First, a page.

Consumer Finance DOJ Enforcement Settlement SCRA Auto Finance

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  • Swedish Telecom Company to Pay $965 Million to DOJ and SEC to Settle Bribery Claims

    Financial Crimes

    On September 21, a Swedish telecom company agreed to pay $965 million as a result of criminal and civil actions brought by the DOJ and SEC charging the company with paying bribes to an Uzbek government official from 2007 to 2010. The company entered into a deferred prosecution agreement with the DOJ that required the company to pay a $548.6 million criminal penalty for violating the anti-bribery provisions of the FCPA, $274 million of which will be paid to the Swedish Prosecution Authority and credited by the DOJ. $40 million of the total criminal penalty consisted of forfeiture by the company on behalf of its indirect subsidiary. According to the criminal information, around 2007, the company began operating a mobile telecommunications business in Uzbekistan through the subsidiary, and the companies allegedly then conspired to make approximately $331 million in bribes to an Uzbek government official to expand their share of the telecommunications market.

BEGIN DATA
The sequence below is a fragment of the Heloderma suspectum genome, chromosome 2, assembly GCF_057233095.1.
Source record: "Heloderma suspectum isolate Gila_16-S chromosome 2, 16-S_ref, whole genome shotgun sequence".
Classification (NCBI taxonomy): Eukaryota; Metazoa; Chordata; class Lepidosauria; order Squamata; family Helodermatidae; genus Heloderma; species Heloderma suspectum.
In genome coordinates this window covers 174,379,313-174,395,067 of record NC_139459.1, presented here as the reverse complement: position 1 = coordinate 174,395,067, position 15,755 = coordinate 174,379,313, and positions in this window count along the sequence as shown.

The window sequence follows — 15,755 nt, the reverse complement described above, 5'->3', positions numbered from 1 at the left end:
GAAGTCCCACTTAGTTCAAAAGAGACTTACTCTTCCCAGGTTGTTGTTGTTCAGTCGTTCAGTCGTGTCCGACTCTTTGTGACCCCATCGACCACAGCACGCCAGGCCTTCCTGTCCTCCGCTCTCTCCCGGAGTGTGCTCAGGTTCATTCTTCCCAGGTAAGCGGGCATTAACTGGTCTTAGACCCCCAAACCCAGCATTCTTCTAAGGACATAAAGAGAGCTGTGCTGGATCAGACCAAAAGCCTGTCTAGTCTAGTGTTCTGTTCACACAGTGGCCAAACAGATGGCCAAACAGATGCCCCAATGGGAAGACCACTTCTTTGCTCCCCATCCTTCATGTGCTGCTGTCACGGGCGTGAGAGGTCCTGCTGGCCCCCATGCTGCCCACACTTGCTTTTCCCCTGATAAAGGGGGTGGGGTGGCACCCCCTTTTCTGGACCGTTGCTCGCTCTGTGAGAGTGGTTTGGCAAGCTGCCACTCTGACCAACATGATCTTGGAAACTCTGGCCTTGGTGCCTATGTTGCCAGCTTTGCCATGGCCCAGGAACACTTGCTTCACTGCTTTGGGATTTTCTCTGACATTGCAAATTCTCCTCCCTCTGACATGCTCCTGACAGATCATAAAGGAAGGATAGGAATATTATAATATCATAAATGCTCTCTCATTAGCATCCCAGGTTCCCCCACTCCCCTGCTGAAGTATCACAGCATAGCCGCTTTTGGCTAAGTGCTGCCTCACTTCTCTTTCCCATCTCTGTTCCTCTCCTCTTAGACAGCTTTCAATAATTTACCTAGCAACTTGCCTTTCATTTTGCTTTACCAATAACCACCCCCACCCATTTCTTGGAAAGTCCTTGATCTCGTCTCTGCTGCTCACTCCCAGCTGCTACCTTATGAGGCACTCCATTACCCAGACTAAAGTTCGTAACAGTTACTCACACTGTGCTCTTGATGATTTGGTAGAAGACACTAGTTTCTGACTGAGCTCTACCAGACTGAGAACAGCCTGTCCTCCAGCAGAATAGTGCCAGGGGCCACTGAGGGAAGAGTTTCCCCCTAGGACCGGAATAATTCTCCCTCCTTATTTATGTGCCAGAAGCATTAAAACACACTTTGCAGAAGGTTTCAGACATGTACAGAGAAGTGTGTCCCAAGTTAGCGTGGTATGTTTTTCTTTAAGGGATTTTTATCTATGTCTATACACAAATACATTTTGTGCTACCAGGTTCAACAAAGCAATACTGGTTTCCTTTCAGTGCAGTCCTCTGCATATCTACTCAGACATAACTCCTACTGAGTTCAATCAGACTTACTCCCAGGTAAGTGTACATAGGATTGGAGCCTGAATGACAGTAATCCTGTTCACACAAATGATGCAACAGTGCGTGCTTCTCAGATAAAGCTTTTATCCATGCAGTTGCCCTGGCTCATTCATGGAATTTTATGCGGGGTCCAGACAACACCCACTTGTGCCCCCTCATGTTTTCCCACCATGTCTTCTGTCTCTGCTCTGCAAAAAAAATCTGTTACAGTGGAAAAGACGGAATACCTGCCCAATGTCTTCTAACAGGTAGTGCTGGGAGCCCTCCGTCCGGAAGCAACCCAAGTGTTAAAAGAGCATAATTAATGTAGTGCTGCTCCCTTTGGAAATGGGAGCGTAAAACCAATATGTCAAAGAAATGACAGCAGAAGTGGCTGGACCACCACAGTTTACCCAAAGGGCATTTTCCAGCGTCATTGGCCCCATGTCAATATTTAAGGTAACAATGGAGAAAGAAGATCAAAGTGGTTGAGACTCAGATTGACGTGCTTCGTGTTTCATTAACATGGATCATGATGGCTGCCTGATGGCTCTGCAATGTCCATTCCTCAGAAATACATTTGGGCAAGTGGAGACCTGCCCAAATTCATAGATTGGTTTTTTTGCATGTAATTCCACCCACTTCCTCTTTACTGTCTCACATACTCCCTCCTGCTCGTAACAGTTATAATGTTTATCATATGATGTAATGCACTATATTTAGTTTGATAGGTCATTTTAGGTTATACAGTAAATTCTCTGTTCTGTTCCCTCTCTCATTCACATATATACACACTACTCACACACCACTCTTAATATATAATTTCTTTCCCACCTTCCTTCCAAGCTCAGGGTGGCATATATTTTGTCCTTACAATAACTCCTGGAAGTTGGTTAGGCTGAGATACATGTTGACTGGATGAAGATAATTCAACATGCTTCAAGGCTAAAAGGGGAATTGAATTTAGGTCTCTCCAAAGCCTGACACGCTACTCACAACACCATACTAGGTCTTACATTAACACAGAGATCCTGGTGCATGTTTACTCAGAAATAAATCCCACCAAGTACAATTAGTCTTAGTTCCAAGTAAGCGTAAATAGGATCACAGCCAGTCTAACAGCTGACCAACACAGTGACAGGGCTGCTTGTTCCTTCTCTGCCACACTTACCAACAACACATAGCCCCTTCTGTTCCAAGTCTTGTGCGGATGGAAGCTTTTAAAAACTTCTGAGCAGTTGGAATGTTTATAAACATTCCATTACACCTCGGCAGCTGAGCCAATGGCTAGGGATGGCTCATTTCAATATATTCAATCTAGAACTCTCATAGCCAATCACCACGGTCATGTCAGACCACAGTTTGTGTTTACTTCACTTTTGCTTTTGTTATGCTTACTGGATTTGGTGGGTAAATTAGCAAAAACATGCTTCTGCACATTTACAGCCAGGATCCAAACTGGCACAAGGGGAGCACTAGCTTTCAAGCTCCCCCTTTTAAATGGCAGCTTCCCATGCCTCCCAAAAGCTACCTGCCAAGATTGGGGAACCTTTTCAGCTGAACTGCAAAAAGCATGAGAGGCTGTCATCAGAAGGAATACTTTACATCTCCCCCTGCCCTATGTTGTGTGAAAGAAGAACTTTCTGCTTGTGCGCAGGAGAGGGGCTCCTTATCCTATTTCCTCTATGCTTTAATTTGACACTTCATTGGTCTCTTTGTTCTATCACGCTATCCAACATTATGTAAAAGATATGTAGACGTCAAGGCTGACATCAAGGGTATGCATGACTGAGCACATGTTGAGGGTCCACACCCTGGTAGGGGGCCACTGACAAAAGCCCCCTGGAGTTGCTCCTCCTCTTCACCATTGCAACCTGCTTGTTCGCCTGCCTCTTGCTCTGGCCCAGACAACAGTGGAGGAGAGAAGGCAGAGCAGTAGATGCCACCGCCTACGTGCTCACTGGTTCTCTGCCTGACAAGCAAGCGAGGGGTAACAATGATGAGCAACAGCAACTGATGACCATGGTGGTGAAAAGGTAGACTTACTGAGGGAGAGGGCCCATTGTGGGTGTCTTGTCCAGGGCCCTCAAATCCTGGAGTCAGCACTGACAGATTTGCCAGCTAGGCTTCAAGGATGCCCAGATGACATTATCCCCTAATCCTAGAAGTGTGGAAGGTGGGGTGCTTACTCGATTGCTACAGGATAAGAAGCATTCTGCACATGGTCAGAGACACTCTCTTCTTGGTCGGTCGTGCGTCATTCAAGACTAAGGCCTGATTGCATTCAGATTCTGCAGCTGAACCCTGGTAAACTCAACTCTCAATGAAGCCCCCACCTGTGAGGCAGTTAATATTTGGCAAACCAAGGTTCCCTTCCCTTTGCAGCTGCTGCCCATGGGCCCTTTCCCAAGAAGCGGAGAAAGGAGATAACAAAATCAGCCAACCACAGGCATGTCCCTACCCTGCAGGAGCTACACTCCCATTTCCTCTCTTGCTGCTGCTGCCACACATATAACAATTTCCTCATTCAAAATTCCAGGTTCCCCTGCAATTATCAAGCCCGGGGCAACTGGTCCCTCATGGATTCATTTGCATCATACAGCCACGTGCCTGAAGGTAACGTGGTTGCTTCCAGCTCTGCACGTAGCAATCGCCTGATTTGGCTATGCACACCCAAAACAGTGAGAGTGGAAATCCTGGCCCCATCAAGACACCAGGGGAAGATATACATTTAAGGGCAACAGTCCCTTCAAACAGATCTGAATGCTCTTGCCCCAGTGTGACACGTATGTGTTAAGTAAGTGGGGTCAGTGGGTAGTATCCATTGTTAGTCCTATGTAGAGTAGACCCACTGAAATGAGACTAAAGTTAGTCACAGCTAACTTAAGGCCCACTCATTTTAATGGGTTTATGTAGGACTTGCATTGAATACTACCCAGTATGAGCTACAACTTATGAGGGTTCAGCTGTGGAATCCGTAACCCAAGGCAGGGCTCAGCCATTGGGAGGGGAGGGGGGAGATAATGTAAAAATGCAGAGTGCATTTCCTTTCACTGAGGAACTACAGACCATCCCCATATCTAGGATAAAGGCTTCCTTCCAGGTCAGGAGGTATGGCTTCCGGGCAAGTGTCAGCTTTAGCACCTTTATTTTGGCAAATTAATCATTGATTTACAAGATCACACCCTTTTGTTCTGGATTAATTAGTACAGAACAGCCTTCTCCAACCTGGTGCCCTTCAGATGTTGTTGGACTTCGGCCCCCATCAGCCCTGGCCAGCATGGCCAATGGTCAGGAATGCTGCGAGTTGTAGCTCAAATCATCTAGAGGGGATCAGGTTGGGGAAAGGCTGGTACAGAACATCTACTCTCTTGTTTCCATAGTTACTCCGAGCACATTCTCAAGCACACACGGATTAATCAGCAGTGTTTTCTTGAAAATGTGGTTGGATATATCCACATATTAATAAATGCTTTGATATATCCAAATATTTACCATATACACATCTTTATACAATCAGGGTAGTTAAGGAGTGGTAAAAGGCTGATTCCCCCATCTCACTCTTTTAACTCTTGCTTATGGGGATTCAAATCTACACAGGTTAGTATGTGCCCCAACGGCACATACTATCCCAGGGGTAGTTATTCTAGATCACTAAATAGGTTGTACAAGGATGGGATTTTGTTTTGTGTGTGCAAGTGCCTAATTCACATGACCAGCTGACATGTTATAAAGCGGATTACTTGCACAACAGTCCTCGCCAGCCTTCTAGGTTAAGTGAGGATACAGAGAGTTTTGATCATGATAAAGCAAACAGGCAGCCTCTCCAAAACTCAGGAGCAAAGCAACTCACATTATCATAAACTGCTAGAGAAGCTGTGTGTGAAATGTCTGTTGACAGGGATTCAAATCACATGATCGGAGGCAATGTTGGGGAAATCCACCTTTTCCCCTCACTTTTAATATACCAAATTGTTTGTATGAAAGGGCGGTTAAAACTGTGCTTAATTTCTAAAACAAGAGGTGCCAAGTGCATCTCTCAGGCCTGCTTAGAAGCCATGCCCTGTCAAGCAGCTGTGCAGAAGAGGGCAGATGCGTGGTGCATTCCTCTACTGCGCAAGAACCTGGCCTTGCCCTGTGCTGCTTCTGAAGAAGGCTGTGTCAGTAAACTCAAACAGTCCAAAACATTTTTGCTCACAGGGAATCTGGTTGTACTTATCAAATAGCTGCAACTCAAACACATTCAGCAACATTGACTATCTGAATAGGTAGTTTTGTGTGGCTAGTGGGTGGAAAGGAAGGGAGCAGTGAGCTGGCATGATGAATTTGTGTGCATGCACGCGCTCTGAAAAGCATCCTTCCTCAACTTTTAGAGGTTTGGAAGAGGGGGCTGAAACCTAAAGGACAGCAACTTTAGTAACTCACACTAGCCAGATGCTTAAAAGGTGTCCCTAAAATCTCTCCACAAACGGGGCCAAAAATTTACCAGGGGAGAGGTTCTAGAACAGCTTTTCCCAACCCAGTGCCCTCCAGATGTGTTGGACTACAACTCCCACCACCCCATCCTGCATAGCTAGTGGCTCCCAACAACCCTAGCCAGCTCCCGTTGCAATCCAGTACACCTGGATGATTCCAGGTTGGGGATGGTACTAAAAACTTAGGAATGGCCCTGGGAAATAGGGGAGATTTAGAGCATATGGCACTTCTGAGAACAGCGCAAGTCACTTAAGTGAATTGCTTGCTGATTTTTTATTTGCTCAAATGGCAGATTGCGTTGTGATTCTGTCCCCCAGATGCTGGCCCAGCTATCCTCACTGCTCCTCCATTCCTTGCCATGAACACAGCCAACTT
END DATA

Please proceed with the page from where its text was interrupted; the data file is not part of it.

On the same day, the SEC issued a cease-and-desist order finding that the company violated the anti-bribery and internal accounting controls provisions of the FCPA and ordering the company to disgorge $457 million in illicit profits (but also agreeing to credit up to half that amount if disgorged to the Swedish Prosecution Authority). The SEC found that over the relevant time period, the company “paid bribes to a government official in Uzbekistan in order to obtain and retain business that generated more than $2.5 billion in revenues.” It found that the company paid the Uzbek official $330 million in bribes “funneled through payments for sham lobbying and consulting services to a front company controlled by the official.” The SEC agreed that the $40 million forfeiture to the DOJ would also offset.